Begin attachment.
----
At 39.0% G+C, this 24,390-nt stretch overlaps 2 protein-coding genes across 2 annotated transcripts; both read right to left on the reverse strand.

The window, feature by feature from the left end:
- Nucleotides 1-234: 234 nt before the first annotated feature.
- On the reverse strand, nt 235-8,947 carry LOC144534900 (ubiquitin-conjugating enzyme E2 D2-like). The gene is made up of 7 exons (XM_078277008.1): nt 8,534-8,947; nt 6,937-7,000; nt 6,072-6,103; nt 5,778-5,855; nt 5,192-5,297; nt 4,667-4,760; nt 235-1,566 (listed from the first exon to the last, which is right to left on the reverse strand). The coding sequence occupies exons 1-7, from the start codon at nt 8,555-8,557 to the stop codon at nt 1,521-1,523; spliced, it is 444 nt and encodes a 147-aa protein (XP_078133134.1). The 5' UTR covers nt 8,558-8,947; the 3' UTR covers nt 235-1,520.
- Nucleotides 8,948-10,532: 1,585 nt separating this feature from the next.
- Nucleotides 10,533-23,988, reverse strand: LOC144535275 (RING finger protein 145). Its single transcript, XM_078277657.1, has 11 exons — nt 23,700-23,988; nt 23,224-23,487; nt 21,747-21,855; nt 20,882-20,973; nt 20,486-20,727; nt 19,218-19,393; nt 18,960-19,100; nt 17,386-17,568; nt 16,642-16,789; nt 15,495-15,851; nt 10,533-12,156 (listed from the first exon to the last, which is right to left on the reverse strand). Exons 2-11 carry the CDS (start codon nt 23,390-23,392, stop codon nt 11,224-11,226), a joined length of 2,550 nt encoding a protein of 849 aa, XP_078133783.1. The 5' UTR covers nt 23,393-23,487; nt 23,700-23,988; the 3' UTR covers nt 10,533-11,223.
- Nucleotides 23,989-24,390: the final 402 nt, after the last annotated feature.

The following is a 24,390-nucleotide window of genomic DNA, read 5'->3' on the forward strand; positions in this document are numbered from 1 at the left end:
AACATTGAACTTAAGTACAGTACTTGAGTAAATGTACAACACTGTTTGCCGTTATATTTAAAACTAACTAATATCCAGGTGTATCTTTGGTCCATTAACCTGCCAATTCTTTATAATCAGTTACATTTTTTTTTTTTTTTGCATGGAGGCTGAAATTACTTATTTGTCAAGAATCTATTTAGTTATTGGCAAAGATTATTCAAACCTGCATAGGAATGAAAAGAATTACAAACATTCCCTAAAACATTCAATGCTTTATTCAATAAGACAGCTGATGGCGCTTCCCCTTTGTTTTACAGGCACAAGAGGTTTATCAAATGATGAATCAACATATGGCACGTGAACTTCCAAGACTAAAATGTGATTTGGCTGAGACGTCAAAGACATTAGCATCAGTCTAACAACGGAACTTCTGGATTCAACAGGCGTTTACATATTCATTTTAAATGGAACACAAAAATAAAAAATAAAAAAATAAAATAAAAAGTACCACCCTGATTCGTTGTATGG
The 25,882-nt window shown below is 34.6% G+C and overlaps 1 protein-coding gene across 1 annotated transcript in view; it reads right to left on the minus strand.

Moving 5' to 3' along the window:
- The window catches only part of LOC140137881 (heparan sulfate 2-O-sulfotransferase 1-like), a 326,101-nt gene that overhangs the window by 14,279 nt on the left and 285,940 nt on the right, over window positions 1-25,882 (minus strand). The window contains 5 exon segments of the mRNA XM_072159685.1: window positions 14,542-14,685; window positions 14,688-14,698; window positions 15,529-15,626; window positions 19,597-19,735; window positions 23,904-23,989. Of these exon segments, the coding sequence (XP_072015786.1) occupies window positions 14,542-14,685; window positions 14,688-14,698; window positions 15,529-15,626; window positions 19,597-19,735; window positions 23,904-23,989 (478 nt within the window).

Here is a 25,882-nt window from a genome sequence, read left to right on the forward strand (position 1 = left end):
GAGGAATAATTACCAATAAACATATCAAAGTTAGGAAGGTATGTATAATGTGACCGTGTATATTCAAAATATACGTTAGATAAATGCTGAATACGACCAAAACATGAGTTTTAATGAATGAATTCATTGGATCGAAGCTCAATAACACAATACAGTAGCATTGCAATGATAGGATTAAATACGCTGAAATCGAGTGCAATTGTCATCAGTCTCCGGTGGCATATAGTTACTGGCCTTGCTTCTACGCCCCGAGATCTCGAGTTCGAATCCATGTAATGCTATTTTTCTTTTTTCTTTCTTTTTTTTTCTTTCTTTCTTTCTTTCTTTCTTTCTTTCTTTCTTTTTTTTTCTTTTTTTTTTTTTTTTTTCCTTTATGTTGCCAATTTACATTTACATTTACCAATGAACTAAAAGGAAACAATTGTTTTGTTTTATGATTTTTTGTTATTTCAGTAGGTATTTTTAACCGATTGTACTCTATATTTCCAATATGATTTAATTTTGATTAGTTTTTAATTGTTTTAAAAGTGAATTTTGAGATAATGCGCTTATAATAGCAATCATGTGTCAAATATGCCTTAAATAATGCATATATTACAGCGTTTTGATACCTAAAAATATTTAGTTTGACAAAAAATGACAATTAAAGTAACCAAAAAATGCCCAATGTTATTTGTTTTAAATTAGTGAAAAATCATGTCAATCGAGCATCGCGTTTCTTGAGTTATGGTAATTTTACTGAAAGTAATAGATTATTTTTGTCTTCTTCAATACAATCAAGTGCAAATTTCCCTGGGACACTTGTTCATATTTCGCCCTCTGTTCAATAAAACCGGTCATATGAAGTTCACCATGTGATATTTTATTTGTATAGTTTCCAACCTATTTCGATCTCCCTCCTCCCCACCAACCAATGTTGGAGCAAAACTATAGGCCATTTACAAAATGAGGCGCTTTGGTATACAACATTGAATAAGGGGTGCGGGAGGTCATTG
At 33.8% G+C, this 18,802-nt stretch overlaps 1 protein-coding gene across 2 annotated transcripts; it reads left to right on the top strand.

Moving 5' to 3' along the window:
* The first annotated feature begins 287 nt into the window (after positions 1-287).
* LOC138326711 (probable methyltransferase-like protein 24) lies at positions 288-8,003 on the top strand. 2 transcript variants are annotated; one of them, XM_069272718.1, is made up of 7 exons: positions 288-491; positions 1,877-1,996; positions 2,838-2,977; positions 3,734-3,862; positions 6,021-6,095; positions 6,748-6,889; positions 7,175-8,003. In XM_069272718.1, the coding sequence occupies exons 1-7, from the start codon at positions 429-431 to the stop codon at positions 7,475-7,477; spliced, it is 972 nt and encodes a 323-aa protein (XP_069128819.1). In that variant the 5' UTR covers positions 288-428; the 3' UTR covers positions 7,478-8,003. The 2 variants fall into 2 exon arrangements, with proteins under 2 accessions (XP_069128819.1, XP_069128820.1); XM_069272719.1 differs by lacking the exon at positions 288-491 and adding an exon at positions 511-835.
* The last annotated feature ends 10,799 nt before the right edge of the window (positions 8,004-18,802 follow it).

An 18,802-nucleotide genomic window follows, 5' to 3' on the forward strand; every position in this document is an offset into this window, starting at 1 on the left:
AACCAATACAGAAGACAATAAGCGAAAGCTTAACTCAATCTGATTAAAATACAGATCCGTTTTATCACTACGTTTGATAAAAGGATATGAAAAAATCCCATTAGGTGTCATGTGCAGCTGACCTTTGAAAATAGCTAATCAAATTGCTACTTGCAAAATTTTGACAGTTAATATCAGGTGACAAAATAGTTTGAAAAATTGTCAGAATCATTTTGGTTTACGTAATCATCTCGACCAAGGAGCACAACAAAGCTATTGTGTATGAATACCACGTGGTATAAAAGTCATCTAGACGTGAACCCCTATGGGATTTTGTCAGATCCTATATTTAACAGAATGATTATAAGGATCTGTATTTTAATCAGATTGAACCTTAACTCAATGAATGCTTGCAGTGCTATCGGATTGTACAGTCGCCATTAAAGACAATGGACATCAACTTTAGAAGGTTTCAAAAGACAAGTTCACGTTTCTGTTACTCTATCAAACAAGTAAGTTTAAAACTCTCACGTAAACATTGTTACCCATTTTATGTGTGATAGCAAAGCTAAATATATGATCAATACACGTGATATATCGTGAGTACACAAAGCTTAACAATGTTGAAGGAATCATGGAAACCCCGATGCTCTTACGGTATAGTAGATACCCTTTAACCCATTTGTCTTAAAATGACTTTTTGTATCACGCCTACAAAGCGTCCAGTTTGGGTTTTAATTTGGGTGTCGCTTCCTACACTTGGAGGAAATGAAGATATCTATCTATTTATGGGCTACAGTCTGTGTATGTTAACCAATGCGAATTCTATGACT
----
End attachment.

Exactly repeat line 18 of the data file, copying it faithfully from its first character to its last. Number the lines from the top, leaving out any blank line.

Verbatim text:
* LOC138326711 (probable methyltransferase-like protein 24) lies at positions 288-8,003 on the top strand. 2 transcript variants are annotated; one of them, XM_069272718.1, is made up of 7 exons: positions 288-491; positions 1,877-1,996; positions 2,838-2,977; positions 3,734-3,862; positions 6,021-6,095; positions 6,748-6,889; positions 7,175-8,003. In XM_069272718.1, the coding sequence occupies exons 1-7, from the start codon at positions 429-431 to the stop codon at positions 7,475-7,477; spliced, it is 972 nt and encodes a 323-aa protein (XP_069128819.1). In that variant the 5' UTR covers positions 288-428; the 3' UTR covers positions 7,478-8,003. The 2 variants fall into 2 exon arrangements, with proteins under 2 accessions (XP_069128819.1, XP_069128820.1); XM_069272719.1 differs by lacking the exon at positions 288-491 and adding an exon at positions 511-835.